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5 Easy Maths Activities from Preschool to kindergarten

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We often miss crucial opportunities for teaching our children maths in new exciting ways. The biggest problem is that 1. There is too much information on the internet and you don’t know what to do. 2. There arent any quick activities that you can do with the time you have and 3. You sometimes don’t have simple step instructions on ”How” to do the activities. Well, I have for you 5 simple, quick activities with instructions on exactly HOW and What to do with your child!

More or Less

How do I know if they are ready?

If your child can count objects from from 1 – 10 correctly.


Step 1: Have your child build a tower with the cubes.

Step 2: Then get them to build a smaller tower with the cubes.

Step 3: Have them place them next to each other.

Step 4: Get the child to count the longest tower and write the number down. Reapt this for the smaller tower.

Step 5: Show the child the smaller number is small because it is less.

Step 6: Repeat this with different numbers

What to do after they know it:

  • Have your child build towers and compare them. Encourage your child to use vocabularies such as Long and Short.
  • Have your child use a ruler and write down the measurements.
  • Have your child sort the numbers into More and Less categories.
  • Have your child compare other objects in the home. Which is more and Which is less?

Odd and Even numbers 

How do I know if they are ready?

  • Your child can count from one to ten.
  • Recognise numbers 1 – 10
  • Can match the correct amount of objects to the correct number.

Step 1: Place number cards from 1 – 10 in a line.

Step 2: Get your child to use the cubes to match the quantities ensuring each cube has a friend.

Step 3: Have them place them next to each other. The numbers without a friend go at the bottom in the middle.

Step 4: Explain to your child that the numbers that have friends are called Even numbers and the ones that don’t have a friend are called Odd numbers.

Step 5: Allow the child to set up the activity and do it on their own, asking you if they can show you the odd and even numbers.

Step 6: Repeat this activity for few times if your child does not understand the concept straight away.

What to do after they know it:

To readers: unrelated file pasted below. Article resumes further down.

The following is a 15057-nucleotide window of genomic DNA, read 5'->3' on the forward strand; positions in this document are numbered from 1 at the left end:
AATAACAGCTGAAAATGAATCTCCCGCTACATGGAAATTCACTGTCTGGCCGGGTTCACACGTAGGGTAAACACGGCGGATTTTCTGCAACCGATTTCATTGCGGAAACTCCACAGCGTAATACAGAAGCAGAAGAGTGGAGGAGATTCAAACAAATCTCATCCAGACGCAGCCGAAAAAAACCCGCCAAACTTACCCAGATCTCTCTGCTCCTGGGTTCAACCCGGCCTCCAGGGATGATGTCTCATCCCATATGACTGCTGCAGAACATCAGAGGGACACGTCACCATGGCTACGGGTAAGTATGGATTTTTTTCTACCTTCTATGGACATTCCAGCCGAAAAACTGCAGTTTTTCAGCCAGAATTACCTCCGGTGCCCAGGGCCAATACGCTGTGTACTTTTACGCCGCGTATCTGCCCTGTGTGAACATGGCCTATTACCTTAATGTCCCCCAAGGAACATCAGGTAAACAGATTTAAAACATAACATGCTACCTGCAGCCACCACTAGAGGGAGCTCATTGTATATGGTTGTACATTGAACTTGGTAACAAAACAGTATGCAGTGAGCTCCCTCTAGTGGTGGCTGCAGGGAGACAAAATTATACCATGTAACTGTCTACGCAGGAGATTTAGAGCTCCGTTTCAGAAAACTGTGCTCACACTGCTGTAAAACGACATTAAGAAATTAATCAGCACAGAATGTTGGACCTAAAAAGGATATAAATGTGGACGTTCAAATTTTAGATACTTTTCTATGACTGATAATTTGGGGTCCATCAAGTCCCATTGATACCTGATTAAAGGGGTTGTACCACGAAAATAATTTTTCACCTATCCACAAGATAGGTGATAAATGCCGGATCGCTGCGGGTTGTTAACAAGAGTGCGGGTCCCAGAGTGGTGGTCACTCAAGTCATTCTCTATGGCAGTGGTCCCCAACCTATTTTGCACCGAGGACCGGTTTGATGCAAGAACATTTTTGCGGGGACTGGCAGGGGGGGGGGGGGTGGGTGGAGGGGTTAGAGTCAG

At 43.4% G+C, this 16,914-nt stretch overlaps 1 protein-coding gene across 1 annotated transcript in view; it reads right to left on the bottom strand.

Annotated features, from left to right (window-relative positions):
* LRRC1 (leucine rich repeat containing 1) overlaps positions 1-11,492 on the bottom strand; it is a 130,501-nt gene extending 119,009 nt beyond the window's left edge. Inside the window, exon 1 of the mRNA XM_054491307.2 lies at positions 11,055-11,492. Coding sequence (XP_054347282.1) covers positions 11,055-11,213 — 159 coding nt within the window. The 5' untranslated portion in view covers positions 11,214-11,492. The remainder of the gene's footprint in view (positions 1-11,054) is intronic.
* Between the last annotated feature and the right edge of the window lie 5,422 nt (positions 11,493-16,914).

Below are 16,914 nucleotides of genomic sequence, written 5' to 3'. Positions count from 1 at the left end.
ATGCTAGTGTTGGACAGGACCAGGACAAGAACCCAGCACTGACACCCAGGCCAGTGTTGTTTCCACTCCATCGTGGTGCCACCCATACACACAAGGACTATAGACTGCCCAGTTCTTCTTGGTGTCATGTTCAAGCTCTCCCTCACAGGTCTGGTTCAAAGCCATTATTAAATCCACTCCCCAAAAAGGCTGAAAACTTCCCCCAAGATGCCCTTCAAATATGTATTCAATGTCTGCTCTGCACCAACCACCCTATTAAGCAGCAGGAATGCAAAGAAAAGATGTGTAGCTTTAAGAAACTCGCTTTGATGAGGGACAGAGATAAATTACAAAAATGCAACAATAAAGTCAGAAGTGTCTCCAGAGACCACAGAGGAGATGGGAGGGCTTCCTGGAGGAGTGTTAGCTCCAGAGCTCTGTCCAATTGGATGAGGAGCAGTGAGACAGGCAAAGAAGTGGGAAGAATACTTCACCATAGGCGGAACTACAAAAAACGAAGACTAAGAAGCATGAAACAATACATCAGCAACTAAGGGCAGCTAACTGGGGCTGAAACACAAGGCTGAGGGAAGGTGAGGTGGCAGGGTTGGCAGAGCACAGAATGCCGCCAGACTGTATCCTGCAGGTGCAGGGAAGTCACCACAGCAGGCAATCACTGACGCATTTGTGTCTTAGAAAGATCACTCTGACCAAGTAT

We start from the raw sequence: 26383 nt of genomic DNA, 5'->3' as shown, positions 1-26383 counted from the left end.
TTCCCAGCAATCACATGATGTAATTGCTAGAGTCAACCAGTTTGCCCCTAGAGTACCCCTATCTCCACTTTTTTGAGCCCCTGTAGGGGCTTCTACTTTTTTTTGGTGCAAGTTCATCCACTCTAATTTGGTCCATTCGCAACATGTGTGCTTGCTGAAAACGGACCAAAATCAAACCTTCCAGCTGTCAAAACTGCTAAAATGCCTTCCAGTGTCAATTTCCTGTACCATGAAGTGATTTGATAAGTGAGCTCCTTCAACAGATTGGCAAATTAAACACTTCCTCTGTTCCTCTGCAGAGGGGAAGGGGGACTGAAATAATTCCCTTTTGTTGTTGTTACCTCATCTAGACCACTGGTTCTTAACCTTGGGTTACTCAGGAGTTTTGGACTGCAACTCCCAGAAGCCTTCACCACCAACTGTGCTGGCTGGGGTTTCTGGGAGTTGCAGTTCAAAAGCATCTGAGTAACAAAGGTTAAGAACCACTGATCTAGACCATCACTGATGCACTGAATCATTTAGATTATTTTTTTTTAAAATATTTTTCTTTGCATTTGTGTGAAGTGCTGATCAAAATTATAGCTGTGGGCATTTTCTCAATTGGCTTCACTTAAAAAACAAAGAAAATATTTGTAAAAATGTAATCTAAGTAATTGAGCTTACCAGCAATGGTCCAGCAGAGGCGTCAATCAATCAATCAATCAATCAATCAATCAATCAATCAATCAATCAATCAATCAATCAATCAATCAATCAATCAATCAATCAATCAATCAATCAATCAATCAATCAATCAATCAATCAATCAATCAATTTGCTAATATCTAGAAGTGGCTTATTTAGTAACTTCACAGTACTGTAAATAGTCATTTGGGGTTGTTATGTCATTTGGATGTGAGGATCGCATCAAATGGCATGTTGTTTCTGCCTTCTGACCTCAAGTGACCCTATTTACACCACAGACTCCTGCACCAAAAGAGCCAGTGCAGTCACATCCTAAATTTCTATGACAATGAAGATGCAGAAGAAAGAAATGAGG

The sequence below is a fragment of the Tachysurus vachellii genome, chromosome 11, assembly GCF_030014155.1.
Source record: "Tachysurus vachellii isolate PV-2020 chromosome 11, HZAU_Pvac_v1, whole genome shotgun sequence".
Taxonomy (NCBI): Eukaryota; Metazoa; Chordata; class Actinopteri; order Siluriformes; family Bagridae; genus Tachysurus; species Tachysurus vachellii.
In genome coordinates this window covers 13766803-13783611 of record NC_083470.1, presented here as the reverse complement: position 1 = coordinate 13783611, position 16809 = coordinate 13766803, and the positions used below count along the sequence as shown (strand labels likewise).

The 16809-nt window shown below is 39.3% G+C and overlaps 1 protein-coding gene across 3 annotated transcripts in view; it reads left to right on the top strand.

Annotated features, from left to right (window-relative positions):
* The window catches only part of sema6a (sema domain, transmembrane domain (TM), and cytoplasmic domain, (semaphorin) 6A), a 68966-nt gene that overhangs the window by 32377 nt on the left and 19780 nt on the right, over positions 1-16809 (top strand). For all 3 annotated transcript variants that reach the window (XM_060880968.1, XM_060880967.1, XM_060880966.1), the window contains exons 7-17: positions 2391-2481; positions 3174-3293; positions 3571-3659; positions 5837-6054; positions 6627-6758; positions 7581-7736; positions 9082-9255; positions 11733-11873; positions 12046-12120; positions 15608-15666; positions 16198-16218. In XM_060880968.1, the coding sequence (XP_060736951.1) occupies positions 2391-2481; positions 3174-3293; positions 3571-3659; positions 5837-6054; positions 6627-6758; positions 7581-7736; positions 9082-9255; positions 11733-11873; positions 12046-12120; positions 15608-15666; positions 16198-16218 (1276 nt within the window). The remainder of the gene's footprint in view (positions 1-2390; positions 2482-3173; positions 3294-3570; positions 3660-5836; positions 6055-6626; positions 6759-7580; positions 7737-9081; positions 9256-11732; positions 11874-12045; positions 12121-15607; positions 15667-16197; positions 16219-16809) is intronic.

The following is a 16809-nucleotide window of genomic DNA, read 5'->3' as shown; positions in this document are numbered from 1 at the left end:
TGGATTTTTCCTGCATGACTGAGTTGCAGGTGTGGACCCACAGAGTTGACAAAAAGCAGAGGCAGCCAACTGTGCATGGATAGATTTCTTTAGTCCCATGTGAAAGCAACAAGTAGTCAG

• Use different objects to see if they can spot the odd and even amount
  • Have your child do sums and check if the answer is odd or even.
  • Sort numbers or objects into odd and even categories.

Number bonds 

How do I know if they are ready?

  • Your child can count from 1 – 5 correctly.
  • Your child can count up to 5 objects.
  • Your child can recognise numbers from 1 – 5.
  • Your child can write numbers 1 – 5 (If they cannot write you can also do this activity through talking instead).
  • Knows the sighs + (Add) and = (Equal).

Step 1: Give your child 5 cubes and have them separate the cubes into two circles

Step 2: Get your child to find different ways of separating the cubes and talk about how cubes many are in both circles.

Step 3: Use them to create sums. Eg: 2+3=5

Step 4: Use the blocks to recreate these sums using different colours.

What to do after they know it:

  • Find different ways of making numbers up to 10, 20 and 100!
  • Work on different sums.
  • Practice writing numbers 1 – 5 (If your child needs support with writing)

Teaching sharing 

How do I know if they are ready?

If your child can count objects from from 1 – 10 correctly.

Step 1: Collect an even amount of cubes and draw two circles on a whiteboard. It helps to introduce a story! E.g You have 12 sweets mum wants some sweets too can you share the sweets equally between mum and you? It’s best to use people they know in real life or do this in real-life scenarios.

Step 2: Take one cube at a time and put it in each circle. Use the phrase ”One for you and one for me.” This helps chid know that they should separate the cubes into each circle.

Step 3: Use different even numbers for sharing

What to do after they know it:

  • Have them share items in real-life scenarios.
  • Get them to set the dinner table and share the correct amount of plates, cups and cutlery.
  • Use real-life objects.
  • You can speak about how odd numbers have a remainder and that they stay outside the circles because it won’t be ”fair” to give it out.


How do I know if they are ready?

  • Your child can count objects from 1 – 50 correctly
  • Your child knows how to add numbers.
  • Your child is learning to skip count. E.g: Counting in 2’s – 2,4,6,8,10,12..

Step 1: Ask your child to build a block of 2 cubes.

Step 2: Ask them to make groups of these blocks.

Step 3: Get your child to count how many there are altogether.

Step 4: Do this with different multiplication symbols.

What to do after they know it:

  • Write down a multiplication sum and have your child use blocks to find the answer.

I hope this blog post helps your child on their learning journey if you want to be notified about more blogs like this grab a freebie!

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